Computacenter's millennium hangover

Click to follow
The Independent Online

For most of us, the arrival of the new millennium is but a distant memory of late-night festivities fuelled by alcohol, followed by a late-morning headache dominated by regret. This not the case for Mike Norris, chief executive at Computacenter: for him the new year hangover goes on and on.

For most of us, the arrival of the new millennium is but a distant memory of late-night festivities fuelled by alcohol, followed by a late-morning headache dominated by regret. This not the case for Mike Norris, chief executive at Computacenter: for him the new year hangover goes on and on.

The company, which sells businesses their computers, and also helps to install and run them, yesterday unveiled a dismal set of first-half results. Pre-tax profits in the six months to 30 June dived to £21.2m from £40.7m a year ago. Turnover increased fractionally to £926.7m.

Investors took fright even though Computacenter had issued a warning in June that a downturn in businesses' IT spending following the date-change had persisted far longer than it had predicted.

Shares in Computacenter slumped 45p to 380p yesterday, a far cry from their high earlier this year above 1,500p, when they soared on New Economy optimism. Yesterday's close is also far below the shares' offer price of 670p, set when the company floated in a blaze of publicity in May 1998. The listing catapulted founders Peter Ogden and Philip Hulme to the ranks of the country's richest - albeit largely on paper.

Assessing the problems yesterday, Mr Norris said: "There was clearly a hiatus. People stopped projects at the back end of last year. It's taken time for them to come back again ... Q1 was pretty much in line with expectations. Q2 was much worse than any industry pundit had forecast."

The chief executive's earlier forecasts do appear to have been rather wide of the mark, albeit in an industry where fluctuations in demand make the art of predicting problematic. In March, Mr Norris bravely told reporters that: "We're already seeing demand recover past the millennium."

Computacenter's main problem is a simple - if harsh - one. Corporations knocked fresh IT spending and projects on the head at the end of 1999, fearful of what might happen, and have yet to jack it up again. The slump in demand left Computacenter, and its rivals, with expensive payrolls and not enough customers.

"The market was slower to recover than we originally anticipated and a reduction in project work meant lower levels of service billings," Mr Norris said.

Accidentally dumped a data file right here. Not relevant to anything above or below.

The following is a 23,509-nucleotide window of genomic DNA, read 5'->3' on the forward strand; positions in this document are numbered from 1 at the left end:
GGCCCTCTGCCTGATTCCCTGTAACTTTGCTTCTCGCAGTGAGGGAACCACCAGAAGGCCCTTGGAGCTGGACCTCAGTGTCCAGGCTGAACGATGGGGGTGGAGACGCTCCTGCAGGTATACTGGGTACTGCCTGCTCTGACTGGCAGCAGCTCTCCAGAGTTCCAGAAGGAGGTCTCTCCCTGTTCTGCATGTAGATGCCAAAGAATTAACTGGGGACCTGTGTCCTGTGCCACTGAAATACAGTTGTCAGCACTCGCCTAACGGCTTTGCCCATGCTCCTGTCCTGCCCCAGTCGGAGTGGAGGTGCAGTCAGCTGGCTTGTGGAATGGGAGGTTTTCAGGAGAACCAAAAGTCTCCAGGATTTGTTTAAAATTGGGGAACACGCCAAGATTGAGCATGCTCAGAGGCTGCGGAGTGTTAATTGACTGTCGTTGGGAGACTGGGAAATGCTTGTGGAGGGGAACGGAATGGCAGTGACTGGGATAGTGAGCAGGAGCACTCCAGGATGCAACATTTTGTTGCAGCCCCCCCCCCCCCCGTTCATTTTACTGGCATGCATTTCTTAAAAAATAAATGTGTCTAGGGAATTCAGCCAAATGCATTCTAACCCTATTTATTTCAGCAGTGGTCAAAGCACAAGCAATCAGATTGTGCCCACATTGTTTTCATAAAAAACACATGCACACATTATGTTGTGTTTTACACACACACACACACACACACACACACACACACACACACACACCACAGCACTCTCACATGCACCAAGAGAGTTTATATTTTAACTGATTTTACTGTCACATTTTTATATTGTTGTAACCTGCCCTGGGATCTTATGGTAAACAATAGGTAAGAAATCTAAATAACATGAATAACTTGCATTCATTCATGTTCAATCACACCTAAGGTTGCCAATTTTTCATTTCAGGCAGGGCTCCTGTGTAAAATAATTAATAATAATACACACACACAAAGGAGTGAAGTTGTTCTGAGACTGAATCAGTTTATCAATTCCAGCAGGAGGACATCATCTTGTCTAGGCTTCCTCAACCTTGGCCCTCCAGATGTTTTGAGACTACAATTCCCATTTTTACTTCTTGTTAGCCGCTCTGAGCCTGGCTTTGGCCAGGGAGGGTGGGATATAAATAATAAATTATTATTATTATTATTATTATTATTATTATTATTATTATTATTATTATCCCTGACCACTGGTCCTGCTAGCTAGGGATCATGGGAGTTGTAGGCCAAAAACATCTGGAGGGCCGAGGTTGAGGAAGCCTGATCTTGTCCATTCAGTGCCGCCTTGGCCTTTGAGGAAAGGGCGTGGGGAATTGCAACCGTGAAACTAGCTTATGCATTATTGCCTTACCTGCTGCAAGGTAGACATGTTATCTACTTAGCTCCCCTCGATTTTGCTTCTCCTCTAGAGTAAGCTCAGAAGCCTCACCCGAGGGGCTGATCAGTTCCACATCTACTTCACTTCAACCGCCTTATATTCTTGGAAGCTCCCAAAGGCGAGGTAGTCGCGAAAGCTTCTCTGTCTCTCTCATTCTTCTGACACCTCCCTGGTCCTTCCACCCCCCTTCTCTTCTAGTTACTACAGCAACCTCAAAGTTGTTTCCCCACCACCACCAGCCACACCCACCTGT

The interim results highlighted what Computacenter euphemistically calls a problem of "staff utilisation". In layman's terms, that translates as ranks of IT professionals sitting about without enough work.

Luckily for them, Computacenter has kept on paying their salaries, in the hope that the work will come back. Mr Norris is betting the sums spent on them now will be less than the cost of laying people off and trying to rehire them.

Computacenter's executives can take some comfort from the fact that all their competitors are in the same boat. (Getronics, a Dutch company that ranks as Europe's third-largest computer services company, yesterday saw its shares drop sharply as it said first-half profit from operations had collapsed 77 per cent to 17m euros.)

However, Computacenter's problems are not just about the timing of large corporate orders. The results also revealed that margins, especially on computing hardware, are under pressure.

Tony Conophy, finance director, told reporters that gross margins had slipped to 21.2 per cent in the first half from 22.6 per cent last year. Next year, they were seen dipping a further half percentage point, Mr Conophy said. The slippage was most pronounced in the UK, which accounts for more than 85 per cent of Computacenter's turnover.

Despite the difficulties, the future for Computacenter does not look entirely bleak. Unlike many victims of the hi-tech sell-off, Computacenter has a viable business model and remains profitable; has £26m in the bank and should see demand accelerate in the second half. Despite the slip in earnings, its management is generally well regarded.

Ross Jobber, an analyst at Deutsche Bank, said: "Investors should ask themselves two questions: is it a fault of the management, or is it a fault of the market? The first half was extra tough, but the second half should be better. It's a well-run company. I'd be very surprised if things got worse."

Mr Norris said he may look to boost the scope of Computacenter's presence in Germany, which he admits is under-strength. "We are undersize," he said. "We've got to get bigger." The unit lost £1.7m in the first half, up from losses of £747,000 last year. With Computacenter shares bombed out, using paper as an acquisition currency is unlikely, so Mr Norris may look to increase the company's borrowings.

In the UK, Computacenter still has an offer pending for Compel, a much smaller IT sector rival, which it pitched in June at 275p a share. Mr Norris downplays the likelihood of any movement here, however, describing the situation as "drifting".

The company may also look to revive float plans for its e-commerce joint venture, Biomni, in which it has a half stake with Computasoft, a database software provider.

The IPO, set for the first half, was scuppered by the sell-off in technology stocks. It had attracted valuations of up to £700m, but it will be priced far more modestly, if it is listed at all.

For now, Mr Norris is hoping the poor first-half figures will be the end of the long-standing hangover. "For the first time in my 17 years ... we did not announce an increase in record profits," he said. "It's character building, isn't it?"

Comments